4) Celiac disease screening for first degree relatives of a person with celiac disease is warranted. From the study: "The incidence of celiac disease in first-degree relatives of affected individuals is higher than in the general population, yet the clinical characteristics of this unique subset of patients has not been well described. Through a retrospective review of patients seen in a tertiary care pediatric celiac disease clinic, we identified 49 patients diagnosed with celiac disease following screening due to an affected first-degree relative. Although 51% of patients screened due to an affected first-degree relative were asymptomatic, their disease histology was as severe as those screened for symptoms suggestive of celiac disease. These findings support current recommendations to screen all first-degree relatives of patients with celiac disease regardless of clinical symptoms." (Gould et. al. 2023) Very important data set for those with a family history of celiac disease. Uncontrolled celiac disease is associated with cancer and autoimmunity long term. Thus, screening and avoiding gluten containing foods is of paramount importance. If you have a primary relative with celiac disease get screened with a HLA DQ2/8 genetic test as well as celiac antibody profile.

5) Is strep throat or Group A streptococcal, GAS, infection associated with chronic motor tic disorders? A recent study in Neurology says no. (Schrag et. al. 2022) This remains a mystery to me as I have seen many children develop rapid onset motor tics, anxiety and OCD behaviors that were absolutely responsive to antimicrobials that treat GAS. The devil remains in the details of each case likely. But clearly as a class effect, GAS is not a clear cut cause of disease. Listen to the podcast with Dr. Nancy O'Hara for more on this topic. I think that as always the resolution to these issues is rooted in reducing total body inflammation.

6) Watching violent video content in early childhood is associated with mental health struggles at age 12 according to new data from Dr. Pagani in the Journal Developmental and Behavioral Pediatrics. "For girls, preschool violent televiewing was associated with increases in emotional distress and decreases in classroom engagement, academic achievement, and academic motivation at age 12 years. For boys, preschool violent televiewing was associated with increases in emotionally distressed, inattentive, conduct disordered, and socially withdrawn behavior, as well as decreases in classroom engagement, academic achievement, and academic motivation at age 12 years." (Pagani et. al. 2022) These data points are consistent with what I see in clinic. This is not causative as much as associative. The children that are allowed to watch violence in early childhood are often parented by adults that are not emotionally grounded and not protective of the child's mind. These children are left without boundaries leading to emotional fear and distress.

Children need and actually require boundaries for a sense of safety in the first decade of life. The emergence of streaming services providing real time graphical violence at a child's finger tips is a massive risk to our entire society. The simple answer is to keep children away from screens throughout the first decade of life and when they do watch, be present to keep content safe and structured.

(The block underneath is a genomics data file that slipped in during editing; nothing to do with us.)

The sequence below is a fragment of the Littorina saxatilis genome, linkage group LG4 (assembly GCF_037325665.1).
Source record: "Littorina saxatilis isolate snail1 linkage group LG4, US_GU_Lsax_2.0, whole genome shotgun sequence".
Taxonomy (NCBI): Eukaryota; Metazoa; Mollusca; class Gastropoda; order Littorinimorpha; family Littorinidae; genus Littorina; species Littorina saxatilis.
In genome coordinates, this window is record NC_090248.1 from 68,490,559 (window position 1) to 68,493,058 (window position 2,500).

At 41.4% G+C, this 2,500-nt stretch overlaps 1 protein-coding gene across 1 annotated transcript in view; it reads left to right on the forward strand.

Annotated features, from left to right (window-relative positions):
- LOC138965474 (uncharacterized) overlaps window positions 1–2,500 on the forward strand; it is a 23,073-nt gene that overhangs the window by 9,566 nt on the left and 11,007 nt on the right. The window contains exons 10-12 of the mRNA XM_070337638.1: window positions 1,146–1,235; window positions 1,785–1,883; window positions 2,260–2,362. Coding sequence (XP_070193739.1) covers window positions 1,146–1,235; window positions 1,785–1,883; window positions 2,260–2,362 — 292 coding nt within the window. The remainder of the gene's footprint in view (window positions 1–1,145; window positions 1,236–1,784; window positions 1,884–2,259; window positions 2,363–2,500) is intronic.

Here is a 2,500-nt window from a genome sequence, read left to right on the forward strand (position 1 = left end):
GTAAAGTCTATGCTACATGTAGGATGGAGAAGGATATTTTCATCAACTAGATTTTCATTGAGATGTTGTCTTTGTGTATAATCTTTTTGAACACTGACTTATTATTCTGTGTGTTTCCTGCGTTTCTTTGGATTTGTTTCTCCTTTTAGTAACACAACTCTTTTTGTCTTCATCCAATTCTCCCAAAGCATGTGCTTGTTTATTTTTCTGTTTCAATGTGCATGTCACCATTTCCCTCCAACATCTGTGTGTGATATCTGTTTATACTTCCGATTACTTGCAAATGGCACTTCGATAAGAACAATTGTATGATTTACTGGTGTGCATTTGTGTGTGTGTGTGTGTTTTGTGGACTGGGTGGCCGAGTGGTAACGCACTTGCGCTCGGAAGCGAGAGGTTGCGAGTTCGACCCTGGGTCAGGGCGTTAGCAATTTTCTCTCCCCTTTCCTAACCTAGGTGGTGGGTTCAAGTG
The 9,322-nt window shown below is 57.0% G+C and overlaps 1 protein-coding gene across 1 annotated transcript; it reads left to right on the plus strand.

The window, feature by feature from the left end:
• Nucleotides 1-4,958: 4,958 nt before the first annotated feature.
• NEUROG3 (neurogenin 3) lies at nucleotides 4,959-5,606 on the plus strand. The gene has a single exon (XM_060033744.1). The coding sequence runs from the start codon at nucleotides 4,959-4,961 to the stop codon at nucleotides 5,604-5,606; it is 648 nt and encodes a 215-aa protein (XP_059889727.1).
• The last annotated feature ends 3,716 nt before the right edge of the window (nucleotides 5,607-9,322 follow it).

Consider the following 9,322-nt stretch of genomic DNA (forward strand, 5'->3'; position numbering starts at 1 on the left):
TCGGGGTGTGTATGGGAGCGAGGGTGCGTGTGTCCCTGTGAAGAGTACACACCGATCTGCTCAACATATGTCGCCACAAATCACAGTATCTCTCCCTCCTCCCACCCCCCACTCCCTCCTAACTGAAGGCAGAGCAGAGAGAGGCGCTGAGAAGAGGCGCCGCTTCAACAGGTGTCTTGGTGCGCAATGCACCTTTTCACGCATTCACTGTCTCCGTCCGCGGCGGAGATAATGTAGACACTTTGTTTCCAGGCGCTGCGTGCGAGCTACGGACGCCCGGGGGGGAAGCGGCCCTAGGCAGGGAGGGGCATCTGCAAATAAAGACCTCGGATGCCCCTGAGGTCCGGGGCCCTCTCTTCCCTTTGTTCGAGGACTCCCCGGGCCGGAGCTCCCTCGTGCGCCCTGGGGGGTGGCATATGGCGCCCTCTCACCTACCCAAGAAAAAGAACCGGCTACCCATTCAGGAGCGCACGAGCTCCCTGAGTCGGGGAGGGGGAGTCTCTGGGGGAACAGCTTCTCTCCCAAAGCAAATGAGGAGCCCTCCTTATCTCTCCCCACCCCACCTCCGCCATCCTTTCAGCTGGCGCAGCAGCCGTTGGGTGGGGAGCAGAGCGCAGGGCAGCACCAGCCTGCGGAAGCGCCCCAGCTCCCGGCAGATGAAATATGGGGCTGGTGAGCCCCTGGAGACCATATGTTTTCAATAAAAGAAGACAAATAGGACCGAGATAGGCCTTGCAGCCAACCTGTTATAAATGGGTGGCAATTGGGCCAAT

7) In another study by Dr. Pagani in the same Journal we see a direct correlation with physical activity and mental health in children, especially boys! "We identified 3 emotional distress trajectories: “low” (77%), “increasing” (12%), and “declining” (11%). Boys who never participated in sport at age 5 years were more likely to be in the “increasing” emotional distress trajectories compared with boys who participated in any sporting activity. Furthermore, boys in the “low” emotional distress trajectory demonstrated better physical activity outcomes at age 12 years. These results, exclusively for boys, are above and beyond pre-existing individual and family factors." (Harbec et. al. 2022) Another reason to promote physical activity at all ages.

8) From Dr. Breit in PLOSOne: "The COVID-19 pandemic has affected schooling worldwide. In many places, schools closed for weeks or months, only part of the student body could be educated at any one time, or students were taught online. Previous research discloses the relevance of schooling for the development of cognitive abilities. We therefore compared the intelligence test performance of 424 German secondary school students in Grades 7 to 9 (42% female) tested after the first six months of the COVID-19 pandemic (i.e., 2020 sample) to the results of two highly comparable student samples tested in 2002 (n = 1506) and 2012 (n = 197). The results revealed substantially and significantly lower intelligence test scores in the 2020 sample than in both the 2002 and 2012 samples. We retested the 2020 sample after another full school year of COVID-19-affected schooling in 2021. We found mean-level changes of typical magnitude, with no signs of catching up to previous cohorts or further declines in cognitive performance. Perceived stress during the pandemic did not affect changes in intelligence test results between the two measurements." (Breit et. al. 2023)

This is one of a litany of studies showing the frustrating outcome of lockdowns and school closures on children worldwide. This study is particularly daunting as Germany has a more robust primary school system than the United States. Therefore, the lack of catch up portends even worse outcomes in the US. It may be time to rethink year long schooling until catch up is demonstrated lest society slip further into trouble academically.

That's all this week,

Dr. M

Dhanasekara JAMA Peds

Engelhard JAMA

Xu Nature Communications

Gould J Pediatric Gastro and Nutrition

Schrag Neurology

Pagani J Develop Behavior Pediatrics

Harbec J Develop Behavior Pediatrics

Breit PLOSOne